That's dangerous. People — and governments — may not always behave rationally when a gun is pointed at their heads. Russia might be even more inclined to lash out. And unlike more conventional forms of conflict, cyber isn't a domain where the US can be sure it has an overwhelming advantage if push comes to shove.

It gets worse. The Times said US cyber officials described a "broad hesitation" to go into details of cyber operations against Russia with President Donald Trump because they feared he might cancel it or tell other governments about it. Among other things that are disturbing about this story, a lack of communication between the President and US cyber warriors could send mixed signals that further embolden US adversaries.

It's no secret that cyberattacks are becoming more commonplace. But where do most of them originate and what countries do they target most? The graphic above shows the most significant offenders and victims since 2006. Hackers in China, Russia, Iran, and North Korea account for three-quarters of all major attacks. Nearly a fifth of attacks, meanwhile, have targeted institutions or companies in the United States.

(At least that we know of: this chart highlights known attacks on government agencies, tech companies, and other operations that caused more than $1 million in economic damage. But many cyberattacks are never disclosed, and some countries are more transparent than others, so consider this a cross-section of a much bigger — and more disturbing — picture.)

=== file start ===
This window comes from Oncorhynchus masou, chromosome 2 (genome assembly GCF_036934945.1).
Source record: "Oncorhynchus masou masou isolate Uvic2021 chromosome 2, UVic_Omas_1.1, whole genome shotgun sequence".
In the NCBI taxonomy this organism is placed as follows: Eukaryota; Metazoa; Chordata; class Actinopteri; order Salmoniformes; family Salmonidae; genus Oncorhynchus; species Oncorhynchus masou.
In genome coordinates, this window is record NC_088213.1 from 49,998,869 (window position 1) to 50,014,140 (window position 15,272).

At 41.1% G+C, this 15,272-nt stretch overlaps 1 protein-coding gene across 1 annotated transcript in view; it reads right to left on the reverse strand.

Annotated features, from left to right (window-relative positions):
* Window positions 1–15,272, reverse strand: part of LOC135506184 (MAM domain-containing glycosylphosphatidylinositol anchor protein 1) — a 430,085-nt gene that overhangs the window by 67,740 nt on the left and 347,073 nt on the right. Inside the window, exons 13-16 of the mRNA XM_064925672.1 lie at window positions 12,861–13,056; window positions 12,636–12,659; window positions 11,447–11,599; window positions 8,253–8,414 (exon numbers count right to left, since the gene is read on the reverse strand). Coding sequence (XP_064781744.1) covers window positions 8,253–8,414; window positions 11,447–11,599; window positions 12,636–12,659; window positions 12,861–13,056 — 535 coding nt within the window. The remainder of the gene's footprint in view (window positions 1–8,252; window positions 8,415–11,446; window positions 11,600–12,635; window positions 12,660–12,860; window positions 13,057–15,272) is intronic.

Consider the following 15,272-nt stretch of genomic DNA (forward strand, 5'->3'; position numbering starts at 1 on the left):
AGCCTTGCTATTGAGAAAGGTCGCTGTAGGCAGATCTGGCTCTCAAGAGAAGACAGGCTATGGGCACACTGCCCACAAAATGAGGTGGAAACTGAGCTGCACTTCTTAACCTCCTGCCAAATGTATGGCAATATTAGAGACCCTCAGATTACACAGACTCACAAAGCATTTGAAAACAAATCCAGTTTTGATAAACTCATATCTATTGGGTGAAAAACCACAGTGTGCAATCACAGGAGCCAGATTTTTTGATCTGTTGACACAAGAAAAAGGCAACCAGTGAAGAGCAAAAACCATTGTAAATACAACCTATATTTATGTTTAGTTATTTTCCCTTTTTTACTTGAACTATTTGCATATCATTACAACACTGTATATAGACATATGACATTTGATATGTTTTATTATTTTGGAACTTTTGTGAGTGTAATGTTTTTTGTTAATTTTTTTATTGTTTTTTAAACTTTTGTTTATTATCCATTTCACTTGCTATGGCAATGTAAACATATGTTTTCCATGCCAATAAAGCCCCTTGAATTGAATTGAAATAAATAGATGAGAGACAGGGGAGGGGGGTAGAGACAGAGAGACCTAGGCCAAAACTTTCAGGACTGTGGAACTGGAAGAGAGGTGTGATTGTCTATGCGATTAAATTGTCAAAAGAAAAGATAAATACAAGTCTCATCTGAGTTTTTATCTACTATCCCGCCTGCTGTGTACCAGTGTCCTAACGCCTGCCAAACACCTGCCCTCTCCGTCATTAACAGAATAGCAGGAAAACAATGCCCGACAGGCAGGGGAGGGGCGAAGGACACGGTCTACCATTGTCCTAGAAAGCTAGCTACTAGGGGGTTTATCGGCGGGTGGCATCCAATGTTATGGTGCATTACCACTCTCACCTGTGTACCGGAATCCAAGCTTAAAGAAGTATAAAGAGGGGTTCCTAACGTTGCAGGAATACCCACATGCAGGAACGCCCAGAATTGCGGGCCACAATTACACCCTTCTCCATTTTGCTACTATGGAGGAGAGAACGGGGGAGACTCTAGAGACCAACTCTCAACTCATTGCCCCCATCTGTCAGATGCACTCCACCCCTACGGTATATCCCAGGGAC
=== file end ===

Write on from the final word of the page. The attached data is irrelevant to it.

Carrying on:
China's outrage against Swiss bankers – Paul Donovan, an economist at UBS and a former colleague of your Wednesday Signal author, ended up in hot water last week after he wrote that an outbreak of swine fever that had pushed up pork prices in China, "matters if you are a Chinese pig. It matters if you like eating pork in China. It does not really matter to the rest of the world." The Swiss bank put Donovan on leave after a nationalist tabloid picked up the story, unleashing a torrent of invective from angry Chinese citizens, industry groups, and clients. Although we're a bit puzzled at the intensity of the outrage, we're following this story closely. The anger of 1.4 billion people is a powerful thing, and if the US-China standoff over tech and trade continues to escalate, US firms could soon find themselves on the receiving end.

What we are ignoring: Trump on ICE

Trump's Deportation Threats – As Donald Trump revved up his official reelection campaign in Florida on Tuesday, he took to Twitter to vow mass deportations of "millions of illegal aliens" starting next week. We are ignoring this for two reasons: First, it looks more like a campaign trail stunt than a well-thought-out plan — the scale of deportations Trump envisions would require massive logistical coordination, and it's not clear that Immigration and Customs Enforcement (ICE) can deliver it — even if the federal force got help from local police, who may be reluctant to participate in mass arrests in their communities. Second, while this type of rhetoric may play directly to Trump's base, images of crying children torn from their parents will galvanize the president's opponents — and, in particular, the suburban women crucial to his 2016 victory. We're not ignoring the pain and trauma that mass deportations would inflict on immigrant communities if Trump delivers on this threat. We're ignoring a boast that's likely to prove a political bust.